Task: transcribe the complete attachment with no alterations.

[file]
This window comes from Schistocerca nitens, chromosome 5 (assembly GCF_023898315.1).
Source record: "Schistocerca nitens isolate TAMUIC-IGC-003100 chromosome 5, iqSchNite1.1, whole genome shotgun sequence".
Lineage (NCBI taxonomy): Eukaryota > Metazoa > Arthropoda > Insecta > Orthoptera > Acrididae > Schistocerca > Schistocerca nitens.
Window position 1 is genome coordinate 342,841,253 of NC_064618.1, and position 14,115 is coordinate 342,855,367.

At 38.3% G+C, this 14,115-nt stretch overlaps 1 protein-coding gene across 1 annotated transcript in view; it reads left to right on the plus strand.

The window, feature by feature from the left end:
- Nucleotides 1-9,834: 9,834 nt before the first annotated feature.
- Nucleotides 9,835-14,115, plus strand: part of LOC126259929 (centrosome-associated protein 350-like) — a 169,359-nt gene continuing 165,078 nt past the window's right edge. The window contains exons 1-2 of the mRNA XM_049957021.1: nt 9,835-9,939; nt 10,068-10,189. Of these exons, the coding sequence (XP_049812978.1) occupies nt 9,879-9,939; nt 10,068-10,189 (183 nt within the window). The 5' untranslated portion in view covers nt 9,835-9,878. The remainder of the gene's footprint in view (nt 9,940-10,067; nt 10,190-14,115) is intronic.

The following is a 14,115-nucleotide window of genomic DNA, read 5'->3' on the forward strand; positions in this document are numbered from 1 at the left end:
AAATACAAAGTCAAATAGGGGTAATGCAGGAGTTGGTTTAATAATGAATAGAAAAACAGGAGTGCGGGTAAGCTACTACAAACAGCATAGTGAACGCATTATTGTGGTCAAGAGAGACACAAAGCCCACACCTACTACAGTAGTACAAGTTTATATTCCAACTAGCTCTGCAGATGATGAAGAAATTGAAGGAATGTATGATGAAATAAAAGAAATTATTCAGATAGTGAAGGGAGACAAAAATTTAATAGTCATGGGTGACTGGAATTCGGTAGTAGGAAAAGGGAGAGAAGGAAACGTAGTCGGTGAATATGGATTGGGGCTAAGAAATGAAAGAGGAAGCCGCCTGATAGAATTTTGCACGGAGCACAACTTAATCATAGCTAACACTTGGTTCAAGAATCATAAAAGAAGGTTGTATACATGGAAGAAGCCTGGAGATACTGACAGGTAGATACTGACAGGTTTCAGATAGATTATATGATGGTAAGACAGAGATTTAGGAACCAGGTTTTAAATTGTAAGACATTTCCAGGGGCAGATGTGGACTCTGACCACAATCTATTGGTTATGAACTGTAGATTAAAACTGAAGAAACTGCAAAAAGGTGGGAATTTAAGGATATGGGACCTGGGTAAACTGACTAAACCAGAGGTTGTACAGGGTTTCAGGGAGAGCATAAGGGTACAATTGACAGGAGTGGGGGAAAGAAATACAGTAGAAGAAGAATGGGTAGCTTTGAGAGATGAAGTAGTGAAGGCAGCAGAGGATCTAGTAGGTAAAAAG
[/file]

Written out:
This window comes from Schistocerca nitens, chromosome 5 (assembly GCF_023898315.1).
Source record: "Schistocerca nitens isolate TAMUIC-IGC-003100 chromosome 5, iqSchNite1.1, whole genome shotgun sequence".
Lineage (NCBI taxonomy): Eukaryota > Metazoa > Arthropoda > Insecta > Orthoptera > Acrididae > Schistocerca > Schistocerca nitens.
Window position 1 is genome coordinate 342,841,253 of NC_064618.1, and position 14,115 is coordinate 342,855,367.

At 38.3% G+C, this 14,115-nt stretch overlaps 1 protein-coding gene across 1 annotated transcript in view; it reads left to right on the plus strand.

The window, feature by feature from the left end:
- Nucleotides 1-9,834: 9,834 nt before the first annotated feature.
- Nucleotides 9,835-14,115, plus strand: part of LOC126259929 (centrosome-associated protein 350-like) — a 169,359-nt gene continuing 165,078 nt past the window's right edge. The window contains exons 1-2 of the mRNA XM_049957021.1: nt 9,835-9,939; nt 10,068-10,189. Of these exons, the coding sequence (XP_049812978.1) occupies nt 9,879-9,939; nt 10,068-10,189 (183 nt within the window). The 5' untranslated portion in view covers nt 9,835-9,878. The remainder of the gene's footprint in view (nt 9,940-10,067; nt 10,190-14,115) is intronic.

The following is a 14,115-nucleotide window of genomic DNA, read 5'->3' on the forward strand; positions in this document are numbered from 1 at the left end:
AAATACAAAGTCAAATAGGGGTAATGCAGGAGTTGGTTTAATAATGAATAGAAAAACAGGAGTGCGGGTAAGCTACTACAAACAGCATAGTGAACGCATTATTGTGGTCAAGAGAGACACAAAGCCCACACCTACTACAGTAGTACAAGTTTATATTCCAACTAGCTCTGCAGATGATGAAGAAATTGAAGGAATGTATGATGAAATAAAAGAAATTATTCAGATAGTGAAGGGAGACAAAAATTTAATAGTCATGGGTGACTGGAATTCGGTAGTAGGAAAAGGGAGAGAAGGAAACGTAGTCGGTGAATATGGATTGGGGCTAAGAAATGAAAGAGGAAGCCGCCTGATAGAATTTTGCACGGAGCACAACTTAATCATAGCTAACACTTGGTTCAAGAATCATAAAAGAAGGTTGTATACATGGAAGAAGCCTGGAGATACTGACAGGTAGATACTGACAGGTTTCAGATAGATTATATGATGGTAAGACAGAGATTTAGGAACCAGGTTTTAAATTGTAAGACATTTCCAGGGGCAGATGTGGACTCTGACCACAATCTATTGGTTATGAACTGTAGATTAAAACTGAAGAAACTGCAAAAAGGTGGGAATTTAAGGATATGGGACCTGGGTAAACTGACTAAACCAGAGGTTGTACAGGGTTTCAGGGAGAGCATAAGGGTACAATTGACAGGAGTGGGGGAAAGAAATACAGTAGAAGAAGAATGGGTAGCTTTGAGAGATGAAGTAGTGAAGGCAGCAGAGGATCTAGTAGGTAAAAAG